A study published in the journal Small and developed by researchers from the Instituto de Ciencia de Materiales de Madrid (ICMM-CSIC) in collaboration with the group of Drs. Enrique J. de la Rosa and Catalina Hernández at the Centro de Investigaciones Biológicas Margarita Salas (CIB-CSIC) present the development of a new type of probe that uses nanomaterials to facilitate the diagnosis of diseases affecting the eyes.
To create these probes, the researchers have used silver sulfide nanoparticles, which emit light in the infrared range (i.e., they are luminescent). These sensors, applied to the optical coherence tomography (OCT) technique, a widespread and robust method for diagnosing eye diseases, act in a dual way: they behave as contrast agents in OCT and also allow high-resolution luminescence infrared images of the inside of the eye to be obtained. Beatriz H. Juárez, a scientist at the ICMM-CSIC and one of the main authors of the study, points out that this dual function of nanoparticles "facilitates the development of new methods for diagnosing eye diseases".
This is due to the improvement in the quality of diagnostic images associated with the ability of the probes to "emit a very bright light capable of passing through tissues and a high light-scattering power," explains Emma Martín Rodríguez, a researcher at the Universidad Autónoma de Madrid and co-lead author of the study. These results have been possible thanks to the use of a type of biocompatible polymeric material "that surrounds the surface of the nanoparticles, controls the size of the probes, and provides a protective layer that preserves the infrared light-emitting properties of the nanoparticles," explains ICMM-CSIC researcher Amalia Coro.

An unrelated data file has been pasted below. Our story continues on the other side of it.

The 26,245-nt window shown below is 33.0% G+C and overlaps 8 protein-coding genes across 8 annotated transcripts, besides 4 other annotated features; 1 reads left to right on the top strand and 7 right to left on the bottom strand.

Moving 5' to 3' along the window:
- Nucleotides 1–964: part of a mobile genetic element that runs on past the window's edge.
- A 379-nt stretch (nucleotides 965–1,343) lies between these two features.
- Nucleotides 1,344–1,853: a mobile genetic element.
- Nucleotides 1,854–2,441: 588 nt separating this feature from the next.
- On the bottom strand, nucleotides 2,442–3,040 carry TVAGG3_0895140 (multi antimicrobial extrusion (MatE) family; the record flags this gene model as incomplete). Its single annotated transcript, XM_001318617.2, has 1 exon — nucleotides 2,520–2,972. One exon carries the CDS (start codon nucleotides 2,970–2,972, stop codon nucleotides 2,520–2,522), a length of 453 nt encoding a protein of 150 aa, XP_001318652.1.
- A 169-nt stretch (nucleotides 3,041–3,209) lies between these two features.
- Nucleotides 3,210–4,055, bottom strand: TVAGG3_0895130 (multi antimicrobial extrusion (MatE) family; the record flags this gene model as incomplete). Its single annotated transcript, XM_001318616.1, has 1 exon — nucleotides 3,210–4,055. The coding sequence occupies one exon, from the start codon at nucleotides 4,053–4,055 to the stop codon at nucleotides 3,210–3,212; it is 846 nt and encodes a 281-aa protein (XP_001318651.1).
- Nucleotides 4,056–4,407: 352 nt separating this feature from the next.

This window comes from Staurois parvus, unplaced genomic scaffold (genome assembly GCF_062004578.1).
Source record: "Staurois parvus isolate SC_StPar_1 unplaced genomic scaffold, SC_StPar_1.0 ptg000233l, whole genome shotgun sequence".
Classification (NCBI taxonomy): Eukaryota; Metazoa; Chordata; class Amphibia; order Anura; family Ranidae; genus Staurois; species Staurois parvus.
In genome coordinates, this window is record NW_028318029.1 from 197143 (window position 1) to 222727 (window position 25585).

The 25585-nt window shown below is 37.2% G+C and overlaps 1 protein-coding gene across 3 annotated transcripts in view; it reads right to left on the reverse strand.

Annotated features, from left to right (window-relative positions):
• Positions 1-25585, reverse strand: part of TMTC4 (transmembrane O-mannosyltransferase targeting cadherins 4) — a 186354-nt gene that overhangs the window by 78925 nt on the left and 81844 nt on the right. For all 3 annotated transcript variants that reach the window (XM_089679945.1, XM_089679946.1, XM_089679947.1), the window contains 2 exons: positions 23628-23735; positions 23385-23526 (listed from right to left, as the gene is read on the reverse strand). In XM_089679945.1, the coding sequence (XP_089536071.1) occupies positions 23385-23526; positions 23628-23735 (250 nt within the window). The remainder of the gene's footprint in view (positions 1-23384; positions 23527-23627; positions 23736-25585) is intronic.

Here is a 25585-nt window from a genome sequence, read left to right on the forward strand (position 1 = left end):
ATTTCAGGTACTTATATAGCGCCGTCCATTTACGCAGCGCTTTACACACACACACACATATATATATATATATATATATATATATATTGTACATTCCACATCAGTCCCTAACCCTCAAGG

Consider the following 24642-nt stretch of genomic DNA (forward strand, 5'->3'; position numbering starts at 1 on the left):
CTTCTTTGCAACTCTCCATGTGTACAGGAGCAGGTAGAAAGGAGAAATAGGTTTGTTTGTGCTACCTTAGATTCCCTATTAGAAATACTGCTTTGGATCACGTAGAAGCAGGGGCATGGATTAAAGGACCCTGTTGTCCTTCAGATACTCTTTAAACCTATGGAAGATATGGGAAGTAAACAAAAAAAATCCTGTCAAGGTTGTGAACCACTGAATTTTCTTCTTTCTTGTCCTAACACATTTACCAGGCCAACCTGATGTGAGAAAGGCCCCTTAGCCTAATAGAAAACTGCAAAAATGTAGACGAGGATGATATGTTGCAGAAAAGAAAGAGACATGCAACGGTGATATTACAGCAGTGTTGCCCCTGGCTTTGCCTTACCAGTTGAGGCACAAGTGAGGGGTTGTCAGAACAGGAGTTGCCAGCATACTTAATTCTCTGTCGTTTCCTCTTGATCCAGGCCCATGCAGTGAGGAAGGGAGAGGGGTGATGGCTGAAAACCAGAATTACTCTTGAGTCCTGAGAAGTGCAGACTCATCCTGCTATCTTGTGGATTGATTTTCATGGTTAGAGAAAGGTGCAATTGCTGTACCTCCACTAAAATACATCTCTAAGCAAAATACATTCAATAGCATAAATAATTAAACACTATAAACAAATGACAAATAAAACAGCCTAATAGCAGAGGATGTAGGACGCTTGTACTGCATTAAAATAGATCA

The work carried out on mouse models, is an example of interdisciplinary research that has involved the coordination of chemists, physicists, biologists, and biotechnologists from the CSIC, the Universidad Autónoma de Madrid (UAM), the CIC-biomaGUNE (Biomaterials Cooperative Research Center Association) and the IMDEA Nanoscience Foundation.
"By expanding the possibilities of OCT, our research could have a significant impact on diagnosis, as well as facilitating the monitoring of the therapeutic potential of new treatments for retinal diseases," concludes Enrique J. de la Rosa, a researcher at CIB-CSIC.
Reference: Ag2S Biocompatible Ensembles as Dual OCT Contrast Agents and NIR Ocular Imaging Probes. Coro, A. Herrero Ruiz, M. Pazo‐González, A. Sánchez‐Cruz, T. Busch, A. Hernández Medel, E. C. Ximendes, D. H. Ortgies, R. López‐Méndez, A. Espinosa, D. Jimenez de Aberasturi, D. Jaque, N. F. Monsalve, E. J. de la Rosa, C. Hernández‐Sánchez, E. Martín Rodríguez, B. H. Juárez (2023) Small. DOI: 10.1002/smll.202305026
CSIC Press release (in Spanish): link.